This section discusses how partial knee replacements differ from total knee replacements.
What is a partial knee replacement?
A partial knee replacement is the replacement of only one articulation of the knee joint with components manufactured from metal and plastic. It may also be called a unicompartmental knee replacement. This may be one or other of the two tibiofemoral joints (joint involving tibia and femur bones) or the single patellofemoral joint (between kneecap and femur bone).
This is an X-ray showing a tibiofemoral partial knee replacement. The metal shows up as white, and the gap between the two metalllic bits is the plastic spacer (which does not show up on X-ray).
This procedure may also be called 'resurfacing' . A metal component replaces the damaged trochlear groove of the femur, and a plastic button replaces the rear patellar surface which is cut away to accommodate the implant.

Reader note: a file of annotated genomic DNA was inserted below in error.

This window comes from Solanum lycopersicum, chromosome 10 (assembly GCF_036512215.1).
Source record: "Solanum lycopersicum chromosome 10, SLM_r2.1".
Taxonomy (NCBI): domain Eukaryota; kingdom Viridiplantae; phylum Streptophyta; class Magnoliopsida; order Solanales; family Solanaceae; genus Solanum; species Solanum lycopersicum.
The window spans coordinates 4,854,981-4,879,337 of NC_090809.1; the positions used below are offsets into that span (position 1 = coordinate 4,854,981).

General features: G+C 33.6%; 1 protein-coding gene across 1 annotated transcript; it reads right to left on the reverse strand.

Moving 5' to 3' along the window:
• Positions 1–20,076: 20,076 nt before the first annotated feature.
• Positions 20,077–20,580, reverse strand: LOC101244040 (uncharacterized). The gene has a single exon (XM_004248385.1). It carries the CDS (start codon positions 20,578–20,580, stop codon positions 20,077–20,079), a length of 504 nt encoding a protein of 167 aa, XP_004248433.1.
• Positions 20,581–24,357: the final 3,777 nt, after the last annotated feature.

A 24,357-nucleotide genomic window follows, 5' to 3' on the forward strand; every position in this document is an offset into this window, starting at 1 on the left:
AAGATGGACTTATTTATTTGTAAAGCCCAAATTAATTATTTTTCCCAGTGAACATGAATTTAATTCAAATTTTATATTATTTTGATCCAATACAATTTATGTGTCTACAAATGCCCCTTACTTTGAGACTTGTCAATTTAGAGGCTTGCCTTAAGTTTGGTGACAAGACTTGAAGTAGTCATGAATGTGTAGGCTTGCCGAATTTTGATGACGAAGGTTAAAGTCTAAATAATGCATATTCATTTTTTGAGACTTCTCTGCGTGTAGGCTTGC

What are the indications for partial knee replacement?
Surgeons usually choose a partial over a total knee replacement when the damage to the joint cartilage is limited to one compartment (articulation), and when the rest of the joint is still in relatively good condition. Also the alignment of the limb should be good with frontal deformity of less than 15° and flexion contracture of less than 15°. The ligaments are the knee need to be uncompromised, especially the anterior cruciate ligament, and there should be no acute inflammatory process going on inside the knee. Finally, patients in general should be chosen from the middle-aged group, who would normally be considered too young for a knee replacement.
Complications of unicompartmental arthroplasty
Complications may include: